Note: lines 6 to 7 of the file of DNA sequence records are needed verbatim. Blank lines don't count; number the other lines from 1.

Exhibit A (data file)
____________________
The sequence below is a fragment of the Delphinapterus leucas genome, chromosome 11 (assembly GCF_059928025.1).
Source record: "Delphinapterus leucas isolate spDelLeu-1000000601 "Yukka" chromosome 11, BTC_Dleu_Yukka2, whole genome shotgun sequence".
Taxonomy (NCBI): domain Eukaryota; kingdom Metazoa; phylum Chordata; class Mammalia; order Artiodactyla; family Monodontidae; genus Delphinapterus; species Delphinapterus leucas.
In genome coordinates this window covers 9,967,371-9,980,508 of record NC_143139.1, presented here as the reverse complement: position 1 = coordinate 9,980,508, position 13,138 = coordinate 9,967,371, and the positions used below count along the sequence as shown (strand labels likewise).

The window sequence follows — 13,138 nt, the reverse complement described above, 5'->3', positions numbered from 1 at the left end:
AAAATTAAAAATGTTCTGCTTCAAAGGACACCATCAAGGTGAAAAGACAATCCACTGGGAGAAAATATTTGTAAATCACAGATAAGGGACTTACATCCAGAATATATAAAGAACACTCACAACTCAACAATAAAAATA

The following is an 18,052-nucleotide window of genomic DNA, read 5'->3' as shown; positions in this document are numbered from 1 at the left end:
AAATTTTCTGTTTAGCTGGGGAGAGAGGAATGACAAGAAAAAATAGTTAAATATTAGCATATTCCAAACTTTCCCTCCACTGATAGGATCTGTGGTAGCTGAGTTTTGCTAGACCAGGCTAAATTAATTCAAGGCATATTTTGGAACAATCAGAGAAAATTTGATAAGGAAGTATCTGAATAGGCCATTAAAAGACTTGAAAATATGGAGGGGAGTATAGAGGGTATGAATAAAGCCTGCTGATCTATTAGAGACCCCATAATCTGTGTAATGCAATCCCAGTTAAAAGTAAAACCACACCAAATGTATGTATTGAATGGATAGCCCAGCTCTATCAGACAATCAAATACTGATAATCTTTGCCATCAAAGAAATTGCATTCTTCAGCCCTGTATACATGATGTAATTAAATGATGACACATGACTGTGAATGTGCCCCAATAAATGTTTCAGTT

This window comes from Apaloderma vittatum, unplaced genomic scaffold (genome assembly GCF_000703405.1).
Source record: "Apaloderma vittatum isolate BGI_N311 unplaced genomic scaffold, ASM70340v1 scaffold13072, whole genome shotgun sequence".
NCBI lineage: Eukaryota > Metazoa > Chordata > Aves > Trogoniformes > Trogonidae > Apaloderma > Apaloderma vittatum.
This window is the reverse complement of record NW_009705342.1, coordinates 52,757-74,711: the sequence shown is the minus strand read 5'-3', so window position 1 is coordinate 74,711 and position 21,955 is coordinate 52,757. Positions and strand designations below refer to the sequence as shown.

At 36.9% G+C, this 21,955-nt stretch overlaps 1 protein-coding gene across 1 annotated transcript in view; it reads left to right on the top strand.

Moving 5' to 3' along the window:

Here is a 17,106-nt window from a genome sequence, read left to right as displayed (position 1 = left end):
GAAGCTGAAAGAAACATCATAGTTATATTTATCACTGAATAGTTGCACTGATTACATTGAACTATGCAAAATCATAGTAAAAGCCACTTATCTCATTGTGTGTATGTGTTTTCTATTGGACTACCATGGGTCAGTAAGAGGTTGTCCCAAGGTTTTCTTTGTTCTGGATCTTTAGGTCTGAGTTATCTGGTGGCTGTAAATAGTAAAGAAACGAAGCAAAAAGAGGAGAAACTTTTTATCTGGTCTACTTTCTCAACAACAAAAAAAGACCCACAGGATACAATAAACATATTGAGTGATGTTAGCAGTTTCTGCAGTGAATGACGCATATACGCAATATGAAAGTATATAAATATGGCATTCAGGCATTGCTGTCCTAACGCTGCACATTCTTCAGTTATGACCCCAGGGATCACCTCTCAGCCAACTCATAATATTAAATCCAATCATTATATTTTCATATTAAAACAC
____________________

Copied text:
AAAATTAAAAATGTTCTGCTTCAAAGGACACCATCAAGGTGAAAAGACAATCCACTGGGAGAAAATATTTGTAAATCACAGATAAGGGACTTACATCCAGAATATATAAAGAACACTCACAACTCAACAATAAAAATA

The following is an 18,052-nucleotide window of genomic DNA, read 5'->3' as shown; positions in this document are numbered from 1 at the left end: